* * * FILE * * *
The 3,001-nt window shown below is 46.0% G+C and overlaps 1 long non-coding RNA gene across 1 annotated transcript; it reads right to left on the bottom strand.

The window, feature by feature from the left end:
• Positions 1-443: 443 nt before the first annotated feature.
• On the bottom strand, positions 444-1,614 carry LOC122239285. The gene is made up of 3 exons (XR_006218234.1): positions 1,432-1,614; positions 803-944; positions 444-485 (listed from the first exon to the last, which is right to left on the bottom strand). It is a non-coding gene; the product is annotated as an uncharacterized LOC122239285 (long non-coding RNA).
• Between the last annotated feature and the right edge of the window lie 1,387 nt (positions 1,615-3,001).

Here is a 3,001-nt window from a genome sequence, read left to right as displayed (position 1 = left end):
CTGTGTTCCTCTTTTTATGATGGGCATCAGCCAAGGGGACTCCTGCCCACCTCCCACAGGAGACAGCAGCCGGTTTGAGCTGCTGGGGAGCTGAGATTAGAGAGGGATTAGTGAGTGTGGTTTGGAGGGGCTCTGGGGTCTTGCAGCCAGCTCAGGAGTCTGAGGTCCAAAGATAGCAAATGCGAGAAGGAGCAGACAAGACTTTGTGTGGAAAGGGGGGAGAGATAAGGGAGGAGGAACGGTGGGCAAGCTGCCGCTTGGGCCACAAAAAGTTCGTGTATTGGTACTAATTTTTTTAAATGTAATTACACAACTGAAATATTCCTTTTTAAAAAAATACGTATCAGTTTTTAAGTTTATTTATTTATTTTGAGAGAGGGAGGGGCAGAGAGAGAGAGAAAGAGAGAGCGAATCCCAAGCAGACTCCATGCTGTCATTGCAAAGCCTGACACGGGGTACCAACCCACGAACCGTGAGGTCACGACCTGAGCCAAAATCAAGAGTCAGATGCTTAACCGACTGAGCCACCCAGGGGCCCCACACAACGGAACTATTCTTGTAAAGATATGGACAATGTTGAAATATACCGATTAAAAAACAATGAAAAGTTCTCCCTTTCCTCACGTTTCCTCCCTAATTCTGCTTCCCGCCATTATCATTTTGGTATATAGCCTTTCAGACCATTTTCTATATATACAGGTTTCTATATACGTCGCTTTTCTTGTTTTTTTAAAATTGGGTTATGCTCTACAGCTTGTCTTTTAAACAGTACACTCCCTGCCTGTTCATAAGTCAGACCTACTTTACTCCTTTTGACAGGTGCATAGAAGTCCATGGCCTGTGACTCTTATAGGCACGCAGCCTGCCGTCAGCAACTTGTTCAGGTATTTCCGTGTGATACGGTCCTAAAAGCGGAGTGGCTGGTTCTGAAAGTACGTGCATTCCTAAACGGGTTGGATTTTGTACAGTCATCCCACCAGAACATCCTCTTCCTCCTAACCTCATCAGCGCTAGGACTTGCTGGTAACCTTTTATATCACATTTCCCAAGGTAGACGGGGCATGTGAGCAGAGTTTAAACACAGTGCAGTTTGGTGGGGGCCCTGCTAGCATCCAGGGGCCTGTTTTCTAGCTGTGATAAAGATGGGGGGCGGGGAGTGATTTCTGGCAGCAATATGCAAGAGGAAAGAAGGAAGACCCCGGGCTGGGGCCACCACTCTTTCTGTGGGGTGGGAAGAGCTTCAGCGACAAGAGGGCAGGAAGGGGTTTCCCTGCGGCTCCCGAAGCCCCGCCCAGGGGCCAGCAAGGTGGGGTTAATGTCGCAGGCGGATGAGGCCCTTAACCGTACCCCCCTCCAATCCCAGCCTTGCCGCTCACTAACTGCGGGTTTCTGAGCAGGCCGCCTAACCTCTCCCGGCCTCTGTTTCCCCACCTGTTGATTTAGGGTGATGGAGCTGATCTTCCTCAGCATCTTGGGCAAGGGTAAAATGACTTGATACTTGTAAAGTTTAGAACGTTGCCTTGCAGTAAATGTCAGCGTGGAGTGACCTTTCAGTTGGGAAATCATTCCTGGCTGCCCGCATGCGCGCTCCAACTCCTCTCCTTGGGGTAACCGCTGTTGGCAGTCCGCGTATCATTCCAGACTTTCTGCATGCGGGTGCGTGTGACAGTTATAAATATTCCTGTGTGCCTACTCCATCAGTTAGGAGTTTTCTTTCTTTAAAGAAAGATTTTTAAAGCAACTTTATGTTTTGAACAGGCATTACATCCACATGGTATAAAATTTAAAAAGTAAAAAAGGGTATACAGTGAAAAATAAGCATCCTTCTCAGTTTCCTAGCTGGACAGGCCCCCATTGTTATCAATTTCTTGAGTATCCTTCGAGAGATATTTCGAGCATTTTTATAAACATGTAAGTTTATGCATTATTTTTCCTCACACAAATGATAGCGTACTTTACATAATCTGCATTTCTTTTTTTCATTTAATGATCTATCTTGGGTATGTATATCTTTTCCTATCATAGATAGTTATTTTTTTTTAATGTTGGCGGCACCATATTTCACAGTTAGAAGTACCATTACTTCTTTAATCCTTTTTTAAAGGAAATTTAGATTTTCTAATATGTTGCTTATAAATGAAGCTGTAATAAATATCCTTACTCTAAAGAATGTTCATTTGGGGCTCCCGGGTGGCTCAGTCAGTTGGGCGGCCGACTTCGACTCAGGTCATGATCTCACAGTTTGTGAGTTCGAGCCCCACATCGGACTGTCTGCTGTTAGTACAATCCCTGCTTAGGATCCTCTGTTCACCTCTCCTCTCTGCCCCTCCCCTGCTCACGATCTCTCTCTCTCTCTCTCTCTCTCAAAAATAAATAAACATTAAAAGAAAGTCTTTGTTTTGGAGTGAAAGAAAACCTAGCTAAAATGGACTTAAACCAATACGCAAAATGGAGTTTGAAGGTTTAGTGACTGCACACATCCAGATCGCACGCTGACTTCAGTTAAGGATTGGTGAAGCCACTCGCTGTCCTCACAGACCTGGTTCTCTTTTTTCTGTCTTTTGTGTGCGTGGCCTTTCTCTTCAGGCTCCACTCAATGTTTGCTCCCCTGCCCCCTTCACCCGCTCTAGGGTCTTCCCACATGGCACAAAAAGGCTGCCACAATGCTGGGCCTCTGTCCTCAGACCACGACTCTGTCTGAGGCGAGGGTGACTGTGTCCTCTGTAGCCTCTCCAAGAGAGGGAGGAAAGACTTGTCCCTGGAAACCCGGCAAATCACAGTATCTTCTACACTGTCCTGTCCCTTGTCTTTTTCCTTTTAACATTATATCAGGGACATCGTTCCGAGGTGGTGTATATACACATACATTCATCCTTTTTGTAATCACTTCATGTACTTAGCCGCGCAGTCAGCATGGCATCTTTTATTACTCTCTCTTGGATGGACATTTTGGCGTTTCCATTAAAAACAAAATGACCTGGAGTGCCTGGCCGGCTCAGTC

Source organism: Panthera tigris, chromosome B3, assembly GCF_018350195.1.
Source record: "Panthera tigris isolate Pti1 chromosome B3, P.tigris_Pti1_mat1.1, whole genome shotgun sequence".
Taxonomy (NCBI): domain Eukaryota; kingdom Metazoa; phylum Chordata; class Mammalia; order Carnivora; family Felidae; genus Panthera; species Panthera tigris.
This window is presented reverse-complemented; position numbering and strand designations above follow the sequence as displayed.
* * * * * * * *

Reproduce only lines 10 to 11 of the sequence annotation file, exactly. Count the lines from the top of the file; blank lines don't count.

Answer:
Taxonomy (NCBI): domain Eukaryota; kingdom Metazoa; phylum Chordata; class Mammalia; order Carnivora; family Felidae; genus Panthera; species Panthera tigris.
This window is presented reverse-complemented; position numbering and strand designations above follow the sequence as displayed.